Red Sea and the Eastern Desert
Birthplace of Christian monasticism 16 centuries ago, the isolated and inspiring monasteries of St Anthony and St Paul herald the way into this contradictory swathe of Egypt. The eastern rim of the Red Sea shelters a thriving expanse of brilliantly coloured fish, corals and other marine life. With no rivers flowing into the sea to disturb the translucent waters, the corals blossom unimpeded. The optimal conditions for such water delights has resulted in hasty development as epitomized by the sprawl of Hurghada, the most visited coastal resort town in Egypt, now reviled for its tackiness but still a good place to cut loose if you crave a party. The shoreline is also famous for its wind, drawing kitesurfers to Safaga, acclaimed for its first-class facilities.
Further south lies the beguiling port of El-Quseir, at one time the main departure point for all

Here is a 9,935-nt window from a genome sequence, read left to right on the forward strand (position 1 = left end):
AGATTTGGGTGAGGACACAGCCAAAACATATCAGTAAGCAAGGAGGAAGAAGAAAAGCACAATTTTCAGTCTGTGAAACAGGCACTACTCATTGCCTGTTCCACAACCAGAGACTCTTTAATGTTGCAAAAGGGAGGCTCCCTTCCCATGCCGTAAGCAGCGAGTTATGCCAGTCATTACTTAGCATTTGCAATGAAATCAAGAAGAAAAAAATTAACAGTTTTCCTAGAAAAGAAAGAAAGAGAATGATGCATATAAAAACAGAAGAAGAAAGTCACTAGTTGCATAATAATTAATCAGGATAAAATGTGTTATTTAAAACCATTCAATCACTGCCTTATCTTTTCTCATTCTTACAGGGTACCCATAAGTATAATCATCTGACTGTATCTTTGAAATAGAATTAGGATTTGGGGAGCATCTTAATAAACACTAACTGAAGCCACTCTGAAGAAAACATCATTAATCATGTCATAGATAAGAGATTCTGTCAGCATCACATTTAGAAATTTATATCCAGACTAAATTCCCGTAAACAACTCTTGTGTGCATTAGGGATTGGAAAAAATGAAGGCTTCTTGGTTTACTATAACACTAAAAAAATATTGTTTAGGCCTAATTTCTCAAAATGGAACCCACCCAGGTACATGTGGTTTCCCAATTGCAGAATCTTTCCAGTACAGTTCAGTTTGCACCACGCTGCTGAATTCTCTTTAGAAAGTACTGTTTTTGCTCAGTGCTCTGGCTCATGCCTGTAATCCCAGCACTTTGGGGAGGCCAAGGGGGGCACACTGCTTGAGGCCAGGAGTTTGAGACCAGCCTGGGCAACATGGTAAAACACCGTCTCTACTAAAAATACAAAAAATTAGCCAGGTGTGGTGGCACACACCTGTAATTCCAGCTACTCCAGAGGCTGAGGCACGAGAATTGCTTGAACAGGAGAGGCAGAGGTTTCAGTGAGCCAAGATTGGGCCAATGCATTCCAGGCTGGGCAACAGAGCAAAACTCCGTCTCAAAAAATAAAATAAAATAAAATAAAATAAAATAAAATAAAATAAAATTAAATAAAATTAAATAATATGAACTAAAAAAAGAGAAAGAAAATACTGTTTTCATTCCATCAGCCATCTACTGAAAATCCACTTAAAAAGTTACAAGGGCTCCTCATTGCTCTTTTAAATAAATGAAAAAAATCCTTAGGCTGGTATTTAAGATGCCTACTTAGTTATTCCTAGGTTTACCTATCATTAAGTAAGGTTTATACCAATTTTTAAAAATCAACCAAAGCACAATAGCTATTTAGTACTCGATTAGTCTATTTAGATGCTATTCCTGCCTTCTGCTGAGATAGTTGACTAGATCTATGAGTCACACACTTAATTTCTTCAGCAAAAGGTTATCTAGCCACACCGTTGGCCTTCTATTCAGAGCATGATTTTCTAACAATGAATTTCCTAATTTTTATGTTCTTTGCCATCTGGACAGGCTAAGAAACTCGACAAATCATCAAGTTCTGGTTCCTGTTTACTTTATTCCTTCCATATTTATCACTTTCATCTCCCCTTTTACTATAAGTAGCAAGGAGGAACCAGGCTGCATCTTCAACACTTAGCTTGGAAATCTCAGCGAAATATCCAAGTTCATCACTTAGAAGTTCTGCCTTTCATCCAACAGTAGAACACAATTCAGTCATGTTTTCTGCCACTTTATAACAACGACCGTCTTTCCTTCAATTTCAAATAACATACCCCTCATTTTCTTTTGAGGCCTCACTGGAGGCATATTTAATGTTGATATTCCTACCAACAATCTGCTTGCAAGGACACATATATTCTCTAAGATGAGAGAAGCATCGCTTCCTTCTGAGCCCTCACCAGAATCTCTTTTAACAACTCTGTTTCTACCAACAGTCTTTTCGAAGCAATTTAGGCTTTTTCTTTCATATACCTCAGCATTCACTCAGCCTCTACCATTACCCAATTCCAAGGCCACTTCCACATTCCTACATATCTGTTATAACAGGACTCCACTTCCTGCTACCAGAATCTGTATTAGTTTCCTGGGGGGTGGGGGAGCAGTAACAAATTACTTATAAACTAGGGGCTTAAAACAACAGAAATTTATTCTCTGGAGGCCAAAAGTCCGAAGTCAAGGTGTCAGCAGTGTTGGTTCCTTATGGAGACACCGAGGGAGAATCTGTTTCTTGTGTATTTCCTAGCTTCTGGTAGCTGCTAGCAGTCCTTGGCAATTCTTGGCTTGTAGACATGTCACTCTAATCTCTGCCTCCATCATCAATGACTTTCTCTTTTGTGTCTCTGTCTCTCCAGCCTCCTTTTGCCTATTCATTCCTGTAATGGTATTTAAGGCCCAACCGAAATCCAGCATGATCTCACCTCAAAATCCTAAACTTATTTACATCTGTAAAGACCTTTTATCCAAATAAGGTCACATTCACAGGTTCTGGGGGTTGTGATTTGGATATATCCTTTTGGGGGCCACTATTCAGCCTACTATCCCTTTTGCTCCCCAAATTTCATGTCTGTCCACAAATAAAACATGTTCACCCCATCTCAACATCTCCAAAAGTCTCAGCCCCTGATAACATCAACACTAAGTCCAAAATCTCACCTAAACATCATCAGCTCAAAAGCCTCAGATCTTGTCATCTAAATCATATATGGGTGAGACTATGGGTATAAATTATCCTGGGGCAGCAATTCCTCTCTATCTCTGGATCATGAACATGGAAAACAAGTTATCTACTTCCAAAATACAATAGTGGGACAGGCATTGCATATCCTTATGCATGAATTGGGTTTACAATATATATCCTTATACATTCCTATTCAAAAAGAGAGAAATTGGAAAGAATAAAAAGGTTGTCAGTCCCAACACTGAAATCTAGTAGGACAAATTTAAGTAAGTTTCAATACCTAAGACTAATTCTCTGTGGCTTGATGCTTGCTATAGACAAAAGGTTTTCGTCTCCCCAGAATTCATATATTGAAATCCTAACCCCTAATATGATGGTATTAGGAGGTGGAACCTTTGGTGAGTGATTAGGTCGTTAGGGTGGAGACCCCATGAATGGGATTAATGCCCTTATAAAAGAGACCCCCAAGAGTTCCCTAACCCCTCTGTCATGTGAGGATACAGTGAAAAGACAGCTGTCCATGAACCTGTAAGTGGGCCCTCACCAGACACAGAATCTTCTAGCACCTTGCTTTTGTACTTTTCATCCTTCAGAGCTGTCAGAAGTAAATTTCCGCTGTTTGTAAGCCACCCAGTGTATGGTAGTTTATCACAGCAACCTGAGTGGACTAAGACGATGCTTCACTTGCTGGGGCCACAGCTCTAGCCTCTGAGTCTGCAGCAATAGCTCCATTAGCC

hajjpilgrims. Days are spent snorkelling at a nearby beach or visiting the ruined fortress, and nights are spent around campfires under a sea of stars. Thankfully, in the south the government is striving to protect the wealth of marine life insisting on eco-friendly practices for all new tourist developments, thus some attractive camps and eco-lodges dot the coast around Marsa Alam.
The slowly widening major fault line running along the length of the Red Sea created the dramatic mountains of the Eastern Desert, a belt stretching for about 1250 km from the southern tip of the Suez Canal. These mountainous desert expanses are the final frontier before Saharan Africa and deep in their folds thrive ibex and gazelle, while nomadic tribes live a traditional lifestyle little changed in 6000 years. Most visitors traverse or overlook the scorching, virtually uninhabited region to get to the coast, and a safari into the interior is a quest that involves effort and time. But once there, jagged charcoal peaks and wondrous astronomical spectacles, the scattering of Roman era ruins and encounters with Bedouin desert life are gifts to the soul.
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